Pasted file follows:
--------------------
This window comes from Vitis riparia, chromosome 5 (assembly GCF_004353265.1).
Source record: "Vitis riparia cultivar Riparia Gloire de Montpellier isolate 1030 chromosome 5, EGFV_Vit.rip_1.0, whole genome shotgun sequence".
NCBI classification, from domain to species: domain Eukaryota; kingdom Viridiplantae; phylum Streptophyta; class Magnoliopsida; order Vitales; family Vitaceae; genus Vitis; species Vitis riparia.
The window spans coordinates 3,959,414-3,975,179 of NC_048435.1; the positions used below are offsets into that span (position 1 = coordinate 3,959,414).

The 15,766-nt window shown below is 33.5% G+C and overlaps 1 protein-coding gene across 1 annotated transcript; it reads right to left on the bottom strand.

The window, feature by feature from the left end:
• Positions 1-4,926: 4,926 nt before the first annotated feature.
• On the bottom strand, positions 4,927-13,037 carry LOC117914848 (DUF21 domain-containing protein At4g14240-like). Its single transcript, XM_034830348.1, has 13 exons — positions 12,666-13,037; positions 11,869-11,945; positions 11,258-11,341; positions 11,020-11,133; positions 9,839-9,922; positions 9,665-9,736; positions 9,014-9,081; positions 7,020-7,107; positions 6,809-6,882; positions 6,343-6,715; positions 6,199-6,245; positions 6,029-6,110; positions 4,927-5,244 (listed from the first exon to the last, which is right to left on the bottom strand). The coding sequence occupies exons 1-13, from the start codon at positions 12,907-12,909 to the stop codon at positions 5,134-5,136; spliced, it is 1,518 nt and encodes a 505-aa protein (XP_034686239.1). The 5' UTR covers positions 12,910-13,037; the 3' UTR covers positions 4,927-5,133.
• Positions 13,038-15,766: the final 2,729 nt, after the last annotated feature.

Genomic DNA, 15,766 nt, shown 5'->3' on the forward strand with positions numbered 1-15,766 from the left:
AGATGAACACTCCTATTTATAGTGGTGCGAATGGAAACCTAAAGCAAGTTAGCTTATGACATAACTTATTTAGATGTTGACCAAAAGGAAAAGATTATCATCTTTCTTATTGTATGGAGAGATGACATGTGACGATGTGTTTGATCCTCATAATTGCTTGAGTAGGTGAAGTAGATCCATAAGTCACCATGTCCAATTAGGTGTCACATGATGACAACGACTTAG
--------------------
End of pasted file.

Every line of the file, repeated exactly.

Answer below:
This window comes from Vitis riparia, chromosome 5 (assembly GCF_004353265.1).
Source record: "Vitis riparia cultivar Riparia Gloire de Montpellier isolate 1030 chromosome 5, EGFV_Vit.rip_1.0, whole genome shotgun sequence".
NCBI classification, from domain to species: domain Eukaryota; kingdom Viridiplantae; phylum Streptophyta; class Magnoliopsida; order Vitales; family Vitaceae; genus Vitis; species Vitis riparia.
The window spans coordinates 3,959,414-3,975,179 of NC_048435.1; the positions used below are offsets into that span (position 1 = coordinate 3,959,414).

The 15,766-nt window shown below is 33.5% G+C and overlaps 1 protein-coding gene across 1 annotated transcript; it reads right to left on the bottom strand.

The window, feature by feature from the left end:
• Positions 1-4,926: 4,926 nt before the first annotated feature.
• On the bottom strand, positions 4,927-13,037 carry LOC117914848 (DUF21 domain-containing protein At4g14240-like). Its single transcript, XM_034830348.1, has 13 exons — positions 12,666-13,037; positions 11,869-11,945; positions 11,258-11,341; positions 11,020-11,133; positions 9,839-9,922; positions 9,665-9,736; positions 9,014-9,081; positions 7,020-7,107; positions 6,809-6,882; positions 6,343-6,715; positions 6,199-6,245; positions 6,029-6,110; positions 4,927-5,244 (listed from the first exon to the last, which is right to left on the bottom strand). The coding sequence occupies exons 1-13, from the start codon at positions 12,907-12,909 to the stop codon at positions 5,134-5,136; spliced, it is 1,518 nt and encodes a 505-aa protein (XP_034686239.1). The 5' UTR covers positions 12,910-13,037; the 3' UTR covers positions 4,927-5,133.
• Positions 13,038-15,766: the final 2,729 nt, after the last annotated feature.

Genomic DNA, 15,766 nt, shown 5'->3' on the forward strand with positions numbered 1-15,766 from the left:
AGATGAACACTCCTATTTATAGTGGTGCGAATGGAAACCTAAAGCAAGTTAGCTTATGACATAACTTATTTAGATGTTGACCAAAAGGAAAAGATTATCATCTTTCTTATTGTATGGAGAGATGACATGTGACGATGTGTTTGATCCTCATAATTGCTTGAGTAGGTGAAGTAGATCCATAAGTCACCATGTCCAATTAGGTGTCACATGATGACAACGACTTAG